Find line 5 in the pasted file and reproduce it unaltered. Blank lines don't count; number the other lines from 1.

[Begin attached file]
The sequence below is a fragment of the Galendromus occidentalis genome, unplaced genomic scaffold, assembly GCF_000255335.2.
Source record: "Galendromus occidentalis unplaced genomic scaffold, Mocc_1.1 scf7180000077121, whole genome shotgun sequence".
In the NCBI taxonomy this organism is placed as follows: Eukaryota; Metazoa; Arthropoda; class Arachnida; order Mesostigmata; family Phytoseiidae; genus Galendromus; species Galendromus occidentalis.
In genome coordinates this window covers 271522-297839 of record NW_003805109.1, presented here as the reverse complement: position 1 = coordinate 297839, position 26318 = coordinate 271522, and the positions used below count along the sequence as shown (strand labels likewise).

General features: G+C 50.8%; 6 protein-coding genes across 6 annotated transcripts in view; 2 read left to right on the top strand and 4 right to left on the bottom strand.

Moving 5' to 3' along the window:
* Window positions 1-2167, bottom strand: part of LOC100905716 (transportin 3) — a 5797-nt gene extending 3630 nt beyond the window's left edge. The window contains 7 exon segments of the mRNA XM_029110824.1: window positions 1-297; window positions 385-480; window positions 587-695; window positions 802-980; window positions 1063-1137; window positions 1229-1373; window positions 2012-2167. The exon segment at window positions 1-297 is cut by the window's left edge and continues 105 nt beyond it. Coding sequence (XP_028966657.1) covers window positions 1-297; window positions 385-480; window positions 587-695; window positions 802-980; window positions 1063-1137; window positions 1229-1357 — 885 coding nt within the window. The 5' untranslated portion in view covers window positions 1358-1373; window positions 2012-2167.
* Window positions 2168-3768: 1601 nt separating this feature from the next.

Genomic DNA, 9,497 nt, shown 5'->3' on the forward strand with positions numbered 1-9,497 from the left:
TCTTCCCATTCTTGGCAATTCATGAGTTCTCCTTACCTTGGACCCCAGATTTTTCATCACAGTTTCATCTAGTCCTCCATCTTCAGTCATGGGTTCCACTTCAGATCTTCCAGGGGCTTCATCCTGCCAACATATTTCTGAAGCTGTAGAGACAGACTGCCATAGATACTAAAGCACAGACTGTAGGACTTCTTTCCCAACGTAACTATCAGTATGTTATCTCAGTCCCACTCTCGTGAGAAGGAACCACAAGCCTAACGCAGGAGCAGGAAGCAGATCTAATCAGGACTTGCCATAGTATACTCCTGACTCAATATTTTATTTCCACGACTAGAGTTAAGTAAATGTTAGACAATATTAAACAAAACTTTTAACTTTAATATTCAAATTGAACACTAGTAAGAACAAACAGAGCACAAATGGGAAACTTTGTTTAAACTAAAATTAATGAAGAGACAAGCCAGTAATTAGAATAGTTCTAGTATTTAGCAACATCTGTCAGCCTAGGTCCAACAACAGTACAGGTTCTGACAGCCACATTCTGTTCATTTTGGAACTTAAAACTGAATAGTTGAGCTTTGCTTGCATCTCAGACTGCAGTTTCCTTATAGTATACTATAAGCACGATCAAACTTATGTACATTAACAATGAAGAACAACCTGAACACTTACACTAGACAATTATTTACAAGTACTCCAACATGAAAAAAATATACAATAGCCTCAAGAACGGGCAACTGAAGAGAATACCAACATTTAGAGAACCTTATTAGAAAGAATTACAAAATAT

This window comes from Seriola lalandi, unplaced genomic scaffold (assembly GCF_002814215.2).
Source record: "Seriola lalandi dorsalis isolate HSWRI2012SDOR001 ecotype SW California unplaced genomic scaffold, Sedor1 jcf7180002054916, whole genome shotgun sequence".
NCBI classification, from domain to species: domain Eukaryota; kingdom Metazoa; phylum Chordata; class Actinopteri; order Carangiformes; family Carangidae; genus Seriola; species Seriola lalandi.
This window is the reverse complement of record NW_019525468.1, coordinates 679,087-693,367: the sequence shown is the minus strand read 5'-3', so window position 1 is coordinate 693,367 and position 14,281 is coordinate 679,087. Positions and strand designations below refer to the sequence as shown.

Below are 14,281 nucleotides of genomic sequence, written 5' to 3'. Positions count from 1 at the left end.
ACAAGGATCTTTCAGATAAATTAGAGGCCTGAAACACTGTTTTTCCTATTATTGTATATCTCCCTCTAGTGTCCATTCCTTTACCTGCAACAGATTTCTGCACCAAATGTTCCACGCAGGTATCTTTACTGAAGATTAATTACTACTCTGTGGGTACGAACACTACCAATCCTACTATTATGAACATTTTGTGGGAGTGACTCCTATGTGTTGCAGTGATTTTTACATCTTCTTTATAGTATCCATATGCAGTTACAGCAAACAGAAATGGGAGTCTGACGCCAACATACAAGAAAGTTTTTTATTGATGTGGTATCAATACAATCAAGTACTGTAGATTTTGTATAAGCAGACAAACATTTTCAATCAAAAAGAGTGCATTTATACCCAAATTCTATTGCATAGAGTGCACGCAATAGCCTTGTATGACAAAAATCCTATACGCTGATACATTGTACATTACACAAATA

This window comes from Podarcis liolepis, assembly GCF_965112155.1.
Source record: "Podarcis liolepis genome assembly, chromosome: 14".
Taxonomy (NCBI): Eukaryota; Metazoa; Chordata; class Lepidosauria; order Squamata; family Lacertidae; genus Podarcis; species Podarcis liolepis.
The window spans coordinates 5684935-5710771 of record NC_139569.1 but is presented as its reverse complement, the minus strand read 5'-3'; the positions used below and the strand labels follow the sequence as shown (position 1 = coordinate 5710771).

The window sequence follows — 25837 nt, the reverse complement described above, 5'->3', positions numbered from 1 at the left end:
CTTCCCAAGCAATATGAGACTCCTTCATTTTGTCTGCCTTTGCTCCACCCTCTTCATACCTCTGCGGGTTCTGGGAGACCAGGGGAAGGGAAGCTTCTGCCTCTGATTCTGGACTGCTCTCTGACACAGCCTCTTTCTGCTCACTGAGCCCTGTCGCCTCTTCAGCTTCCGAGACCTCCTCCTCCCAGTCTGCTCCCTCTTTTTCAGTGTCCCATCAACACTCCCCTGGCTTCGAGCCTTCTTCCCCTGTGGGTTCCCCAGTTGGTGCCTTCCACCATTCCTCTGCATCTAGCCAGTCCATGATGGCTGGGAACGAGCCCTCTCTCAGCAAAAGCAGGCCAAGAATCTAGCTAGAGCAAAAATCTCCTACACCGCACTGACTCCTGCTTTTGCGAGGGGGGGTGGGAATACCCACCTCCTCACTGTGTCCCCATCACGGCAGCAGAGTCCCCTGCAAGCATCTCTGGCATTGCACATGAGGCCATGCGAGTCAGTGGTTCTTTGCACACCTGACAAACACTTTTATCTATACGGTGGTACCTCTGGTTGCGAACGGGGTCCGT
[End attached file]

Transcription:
General features: G+C 50.8%; 6 protein-coding genes across 6 annotated transcripts in view; 2 read left to right on the top strand and 4 right to left on the bottom strand.